In this final phase, the nine Merlins will be purged with gaseous nitrogen, and, at T-60 seconds, the SLC-40 complex’s “Niagara” deluge system of 53 nozzles will be activated, flooding the pad surface and flame trench with 30,000 gallons (113,500 liters) of water, per minute, to suppress acoustic energy radiating from the engine exhausts. At T-3 seconds, the Merlins will roar to life, ramping up to a combined thrust of 1.3 million pounds (590,000 kg). Following computer-commanded health checks, the stack will be released from SLC-40 at 6:14 p.m. EDT, kicking off the 18th flight by a member of the Falcon 9 rocket family, the 13th mission by the upgraded Falcon 9 v1.1, as well as SpaceX’s sixth foray to Geostationary Transfer Orbit (GTO) and the company’s fifth launch of 2015. To date, with the exception of the Orbcomm OG-2 secondary payload—delivered into a lower than intended orbit, back in October 2012—the Falcon 9 family has enjoyed a 100-percent launch success rate.

Immediately after clearing the tower, the booster will execute a combined pitch, roll, and yaw program maneuver to establish it onto the proper flight azimuth to inject the TurkmenÄlem52E/MonacoSat payload into orbit. Eighty seconds into the uphill climb, the vehicle will exceed the speed of sound and experience a period of maximum aerodynamic duress—colloquially dubbed “Max Q”—on its airframe. At about this time, the restartable Merlin 1D Vacuum engine of the second stage will undergo a chill-down protocol, ahead of its own ignition later in the ascent. At 6:16 p.m., 130 seconds after liftoff, two of the first-stage engines will throttle back, under computer command, to reduce the rate of acceleration at the point of Main Engine Cutoff (MECO).

Finally, at T+2 minutes and 58 seconds, the seven remaining engines will shut down, and, a few seconds later, the first stage will separate from the rapidly ascending stack. The turn will then come for the restartable second stage, whose Merlin 1D Vacuum engine—with a maximum thrust of 180,000 pounds (81,600 kg)—will support two discrete “burns,” then set TurkmenÄlem52E/MonacoSat free about a half-hour after departing the Cape. The first burn will kick off at about T+3 minutes and 10 seconds, firing for close to six minutes to establish the payload into a “parking orbit.” During this time, the PLF will be pneumatically jettisoned, exposing the satellite to the harsh space environment for the first time, and the Merlin 1D Vacuum will shut down about nine minutes into the flight. The combo will then “coast” for approximately 17 minutes, ahead of the second burn at T+26 minutes, which will run for about 60 seconds, to position TurkmenÄlem52E/MonacoSat for deployment at T+32 minutes.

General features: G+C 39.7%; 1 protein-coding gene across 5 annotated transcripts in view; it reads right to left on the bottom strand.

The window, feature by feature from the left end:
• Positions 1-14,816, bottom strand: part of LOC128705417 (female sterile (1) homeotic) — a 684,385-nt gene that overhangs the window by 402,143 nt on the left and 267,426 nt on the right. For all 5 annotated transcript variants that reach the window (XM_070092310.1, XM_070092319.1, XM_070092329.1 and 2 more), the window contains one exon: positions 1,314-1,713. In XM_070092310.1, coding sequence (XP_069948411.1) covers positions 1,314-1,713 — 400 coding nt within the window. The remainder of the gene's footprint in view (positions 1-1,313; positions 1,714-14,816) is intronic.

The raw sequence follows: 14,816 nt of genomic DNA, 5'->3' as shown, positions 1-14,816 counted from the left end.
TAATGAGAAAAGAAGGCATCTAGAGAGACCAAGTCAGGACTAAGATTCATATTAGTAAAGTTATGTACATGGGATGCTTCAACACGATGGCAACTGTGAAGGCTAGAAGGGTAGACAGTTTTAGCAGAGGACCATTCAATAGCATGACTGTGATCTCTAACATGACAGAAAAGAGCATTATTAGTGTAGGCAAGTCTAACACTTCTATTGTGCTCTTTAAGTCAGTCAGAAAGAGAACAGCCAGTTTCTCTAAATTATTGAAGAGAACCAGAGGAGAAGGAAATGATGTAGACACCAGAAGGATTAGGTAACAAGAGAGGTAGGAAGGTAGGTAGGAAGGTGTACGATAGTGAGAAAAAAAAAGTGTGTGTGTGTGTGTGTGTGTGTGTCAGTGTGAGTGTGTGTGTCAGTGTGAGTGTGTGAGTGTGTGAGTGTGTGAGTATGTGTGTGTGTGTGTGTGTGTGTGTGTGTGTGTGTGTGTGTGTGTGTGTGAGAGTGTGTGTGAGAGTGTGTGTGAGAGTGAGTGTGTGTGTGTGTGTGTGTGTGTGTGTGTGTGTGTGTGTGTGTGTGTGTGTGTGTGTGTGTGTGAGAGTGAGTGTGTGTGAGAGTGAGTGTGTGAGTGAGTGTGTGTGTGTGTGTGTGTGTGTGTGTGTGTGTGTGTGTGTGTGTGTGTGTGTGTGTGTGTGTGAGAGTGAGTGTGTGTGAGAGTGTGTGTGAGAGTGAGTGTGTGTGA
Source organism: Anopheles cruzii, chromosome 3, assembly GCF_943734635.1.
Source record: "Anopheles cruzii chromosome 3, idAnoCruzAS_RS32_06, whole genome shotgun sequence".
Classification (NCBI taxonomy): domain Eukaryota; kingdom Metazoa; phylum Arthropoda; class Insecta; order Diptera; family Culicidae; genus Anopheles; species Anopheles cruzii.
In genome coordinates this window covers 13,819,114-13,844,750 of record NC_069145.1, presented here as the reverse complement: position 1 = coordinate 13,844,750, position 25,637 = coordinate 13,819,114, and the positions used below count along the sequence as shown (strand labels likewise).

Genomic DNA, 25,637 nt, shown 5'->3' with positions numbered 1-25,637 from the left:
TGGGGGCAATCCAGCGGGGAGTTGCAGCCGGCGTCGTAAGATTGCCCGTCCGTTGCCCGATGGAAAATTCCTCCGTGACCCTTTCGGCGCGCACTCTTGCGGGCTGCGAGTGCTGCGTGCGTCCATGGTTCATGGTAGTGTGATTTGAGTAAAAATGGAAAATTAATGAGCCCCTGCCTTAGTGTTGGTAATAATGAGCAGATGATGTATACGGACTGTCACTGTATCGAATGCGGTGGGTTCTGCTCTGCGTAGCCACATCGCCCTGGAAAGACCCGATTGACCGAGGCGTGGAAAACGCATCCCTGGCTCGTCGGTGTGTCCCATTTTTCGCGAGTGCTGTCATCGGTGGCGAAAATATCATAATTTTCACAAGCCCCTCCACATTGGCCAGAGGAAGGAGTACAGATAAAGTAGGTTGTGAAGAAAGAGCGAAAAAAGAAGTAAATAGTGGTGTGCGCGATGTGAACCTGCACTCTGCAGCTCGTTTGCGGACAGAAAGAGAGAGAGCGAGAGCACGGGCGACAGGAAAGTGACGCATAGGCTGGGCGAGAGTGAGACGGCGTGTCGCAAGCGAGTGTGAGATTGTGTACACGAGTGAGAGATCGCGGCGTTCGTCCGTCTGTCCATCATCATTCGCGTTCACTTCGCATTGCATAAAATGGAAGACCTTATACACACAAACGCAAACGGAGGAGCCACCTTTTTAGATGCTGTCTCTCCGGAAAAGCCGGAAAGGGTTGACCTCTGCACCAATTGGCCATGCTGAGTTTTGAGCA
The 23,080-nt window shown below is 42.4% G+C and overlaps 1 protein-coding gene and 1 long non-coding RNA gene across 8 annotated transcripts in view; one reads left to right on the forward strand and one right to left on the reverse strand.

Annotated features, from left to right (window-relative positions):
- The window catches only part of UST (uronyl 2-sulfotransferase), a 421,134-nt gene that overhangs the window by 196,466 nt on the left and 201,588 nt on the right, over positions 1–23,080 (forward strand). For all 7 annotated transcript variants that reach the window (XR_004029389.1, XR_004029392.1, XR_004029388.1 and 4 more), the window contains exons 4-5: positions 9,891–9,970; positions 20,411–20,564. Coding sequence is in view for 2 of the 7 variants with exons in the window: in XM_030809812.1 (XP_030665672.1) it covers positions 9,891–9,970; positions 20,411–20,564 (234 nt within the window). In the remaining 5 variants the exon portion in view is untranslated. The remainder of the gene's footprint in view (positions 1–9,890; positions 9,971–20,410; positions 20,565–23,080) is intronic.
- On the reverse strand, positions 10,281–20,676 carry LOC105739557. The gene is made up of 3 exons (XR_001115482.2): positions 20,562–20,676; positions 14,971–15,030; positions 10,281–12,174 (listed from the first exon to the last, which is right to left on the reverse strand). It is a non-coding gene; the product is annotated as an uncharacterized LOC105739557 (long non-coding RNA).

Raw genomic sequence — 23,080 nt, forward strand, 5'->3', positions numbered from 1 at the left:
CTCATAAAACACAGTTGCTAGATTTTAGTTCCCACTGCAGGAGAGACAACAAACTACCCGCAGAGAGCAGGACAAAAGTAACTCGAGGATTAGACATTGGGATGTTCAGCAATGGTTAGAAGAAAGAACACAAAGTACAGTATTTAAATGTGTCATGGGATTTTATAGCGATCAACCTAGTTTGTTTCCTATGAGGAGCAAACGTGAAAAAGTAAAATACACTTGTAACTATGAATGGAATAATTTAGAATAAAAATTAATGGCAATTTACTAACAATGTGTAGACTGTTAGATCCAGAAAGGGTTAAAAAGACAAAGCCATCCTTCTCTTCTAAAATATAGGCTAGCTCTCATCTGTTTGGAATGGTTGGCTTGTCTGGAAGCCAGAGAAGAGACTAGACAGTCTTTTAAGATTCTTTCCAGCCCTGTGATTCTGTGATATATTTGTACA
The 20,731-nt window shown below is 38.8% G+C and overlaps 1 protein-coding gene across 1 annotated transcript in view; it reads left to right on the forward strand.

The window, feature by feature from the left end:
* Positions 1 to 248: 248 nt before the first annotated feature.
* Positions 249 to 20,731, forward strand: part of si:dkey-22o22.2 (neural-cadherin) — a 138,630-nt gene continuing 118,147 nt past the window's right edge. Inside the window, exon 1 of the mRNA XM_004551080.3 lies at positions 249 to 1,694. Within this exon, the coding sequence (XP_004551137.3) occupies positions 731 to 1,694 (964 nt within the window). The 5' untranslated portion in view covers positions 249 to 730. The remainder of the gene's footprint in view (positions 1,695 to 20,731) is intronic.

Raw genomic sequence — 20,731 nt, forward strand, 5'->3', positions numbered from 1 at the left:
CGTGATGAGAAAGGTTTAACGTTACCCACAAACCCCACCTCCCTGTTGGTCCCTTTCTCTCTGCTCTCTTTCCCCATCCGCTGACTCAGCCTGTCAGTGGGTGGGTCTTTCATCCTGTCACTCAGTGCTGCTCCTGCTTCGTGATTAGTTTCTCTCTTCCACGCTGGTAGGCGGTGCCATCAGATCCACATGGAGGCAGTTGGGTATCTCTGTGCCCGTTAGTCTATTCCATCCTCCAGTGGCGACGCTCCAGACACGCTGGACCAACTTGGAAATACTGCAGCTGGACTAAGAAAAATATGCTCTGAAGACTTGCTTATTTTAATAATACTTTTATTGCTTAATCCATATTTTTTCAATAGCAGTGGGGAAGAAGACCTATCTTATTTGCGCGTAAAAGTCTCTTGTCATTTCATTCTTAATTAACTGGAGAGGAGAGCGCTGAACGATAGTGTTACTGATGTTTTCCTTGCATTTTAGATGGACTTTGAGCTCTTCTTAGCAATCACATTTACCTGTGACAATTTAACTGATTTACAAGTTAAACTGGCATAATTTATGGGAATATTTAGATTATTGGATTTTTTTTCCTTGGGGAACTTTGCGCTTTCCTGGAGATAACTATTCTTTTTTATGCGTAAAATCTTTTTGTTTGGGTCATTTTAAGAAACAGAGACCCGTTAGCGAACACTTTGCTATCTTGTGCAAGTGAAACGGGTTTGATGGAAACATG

The TurkmenÄlem52/MonacoSat payload undergoes testing before launch. Photo Credit: Thales Group

The TurkmenÄlem52E/MonacoSat payload undergoes testing before launch. Photo Credit: Thales Group

Due to the geostationary destination of the satellite—at an approximate altitude of 22,300 miles (35,900 km)—the maximum performance of the Falcon 9 v1.1 booster will be required for payload delivery, and thus an attempt to soft-land the first stage hardware on the Autonomous Spaceport Drone Ship (ASDS) in the Atlantic Ocean will not occur on this mission. Two previous attempts to accomplish this remarkable feat have been made, with steadily maturing levels of success. In January, following the CRS-5 launch, a Falcon first stage reached and impacted the deck of the ASDS, but hit its target at a 45-degree angle and exploded, whilst the recent CRS-6 attempt saw “excess lateral velocity” during the final descent cause the rocket to tip over post-landing, due to “stiction in the biprop throttle valve, resulting in control system phase lag,” according to SpaceX founder Elon Musk. The next landing attempt will be made during the CRS-7 Dragon launch in mid-June.

Based upon Thales’ medium-class Spacebus 4000 C2 satellite platform, the 9,920-pound (4,500-kg) TurkmenÄlem52E/MonacoSat will benefit from dual-array solar power provision of up to 15.8 kilowatts and up to 11.6 kilowatts of payload capability, enabling around 80-100 active channels with medium Radio Frequency (RF) power and coverage across the Ku/C and Ka frequency bands. In November 2011, Thales contracted with Turkmenistan Ministry of Communications to build the satellite—together with two Ground Control Stations and associated services, including an internship program to train a team of Turkmen operators—with the expectation that it would provide the Central Asian nation with its first National System of Satellite Communications.